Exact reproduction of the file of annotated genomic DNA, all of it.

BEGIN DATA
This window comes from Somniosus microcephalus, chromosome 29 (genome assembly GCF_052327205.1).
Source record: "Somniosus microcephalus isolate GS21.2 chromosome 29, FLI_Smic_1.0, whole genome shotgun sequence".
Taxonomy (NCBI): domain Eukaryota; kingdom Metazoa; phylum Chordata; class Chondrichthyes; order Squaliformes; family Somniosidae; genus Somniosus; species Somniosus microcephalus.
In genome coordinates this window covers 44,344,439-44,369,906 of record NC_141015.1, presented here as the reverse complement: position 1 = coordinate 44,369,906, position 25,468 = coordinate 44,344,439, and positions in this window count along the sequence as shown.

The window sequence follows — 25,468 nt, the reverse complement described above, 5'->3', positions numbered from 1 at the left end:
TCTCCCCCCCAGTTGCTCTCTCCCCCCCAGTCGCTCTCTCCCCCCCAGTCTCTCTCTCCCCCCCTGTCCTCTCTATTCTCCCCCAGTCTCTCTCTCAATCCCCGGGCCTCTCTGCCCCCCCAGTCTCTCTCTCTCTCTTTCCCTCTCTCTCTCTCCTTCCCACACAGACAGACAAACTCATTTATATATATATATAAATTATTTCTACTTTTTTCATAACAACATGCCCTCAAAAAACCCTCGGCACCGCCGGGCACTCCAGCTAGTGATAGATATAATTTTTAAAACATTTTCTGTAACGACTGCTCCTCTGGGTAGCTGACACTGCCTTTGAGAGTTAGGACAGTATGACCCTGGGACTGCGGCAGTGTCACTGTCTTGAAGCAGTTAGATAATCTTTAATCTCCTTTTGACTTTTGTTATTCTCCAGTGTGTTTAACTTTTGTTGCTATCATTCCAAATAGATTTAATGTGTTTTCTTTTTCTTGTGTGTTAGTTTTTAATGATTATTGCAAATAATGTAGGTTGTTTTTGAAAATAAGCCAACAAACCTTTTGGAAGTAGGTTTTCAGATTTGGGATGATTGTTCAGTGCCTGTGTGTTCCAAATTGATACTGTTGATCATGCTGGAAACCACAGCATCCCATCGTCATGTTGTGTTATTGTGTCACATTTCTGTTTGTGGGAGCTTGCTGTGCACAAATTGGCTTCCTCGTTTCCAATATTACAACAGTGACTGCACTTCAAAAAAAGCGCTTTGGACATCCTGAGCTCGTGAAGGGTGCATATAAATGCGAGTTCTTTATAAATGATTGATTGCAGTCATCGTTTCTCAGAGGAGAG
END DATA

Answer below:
This window comes from Somniosus microcephalus, chromosome 29 (genome assembly GCF_052327205.1).
Source record: "Somniosus microcephalus isolate GS21.2 chromosome 29, FLI_Smic_1.0, whole genome shotgun sequence".
Taxonomy (NCBI): domain Eukaryota; kingdom Metazoa; phylum Chordata; class Chondrichthyes; order Squaliformes; family Somniosidae; genus Somniosus; species Somniosus microcephalus.
In genome coordinates this window covers 44,344,439-44,369,906 of record NC_141015.1, presented here as the reverse complement: position 1 = coordinate 44,369,906, position 25,468 = coordinate 44,344,439, and positions in this window count along the sequence as shown.

The window sequence follows — 25,468 nt, the reverse complement described above, 5'->3', positions numbered from 1 at the left end:
TCTCCCCCCCAGTTGCTCTCTCCCCCCCAGTCGCTCTCTCCCCCCCAGTCTCTCTCTCCCCCCCTGTCCTCTCTATTCTCCCCCAGTCTCTCTCTCAATCCCCGGGCCTCTCTGCCCCCCCAGTCTCTCTCTCTCTCTTTCCCTCTCTCTCTCTCCTTCCCACACAGACAGACAAACTCATTTATATATATATATAAATTATTTCTACTTTTTTCATAACAACATGCCCTCAAAAAACCCTCGGCACCGCCGGGCACTCCAGCTAGTGATAGATATAATTTTTAAAACATTTTCTGTAACGACTGCTCCTCTGGGTAGCTGACACTGCCTTTGAGAGTTAGGACAGTATGACCCTGGGACTGCGGCAGTGTCACTGTCTTGAAGCAGTTAGATAATCTTTAATCTCCTTTTGACTTTTGTTATTCTCCAGTGTGTTTAACTTTTGTTGCTATCATTCCAAATAGATTTAATGTGTTTTCTTTTTCTTGTGTGTTAGTTTTTAATGATTATTGCAAATAATGTAGGTTGTTTTTGAAAATAAGCCAACAAACCTTTTGGAAGTAGGTTTTCAGATTTGGGATGATTGTTCAGTGCCTGTGTGTTCCAAATTGATACTGTTGATCATGCTGGAAACCACAGCATCCCATCGTCATGTTGTGTTATTGTGTCACATTTCTGTTTGTGGGAGCTTGCTGTGCACAAATTGGCTTCCTCGTTTCCAATATTACAACAGTGACTGCACTTCAAAAAAAGCGCTTTGGACATCCTGAGCTCGTGAAGGGTGCATATAAATGCGAGTTCTTTATAAATGATTGATTGCAGTCATCGTTTCTCAGAGGAGAG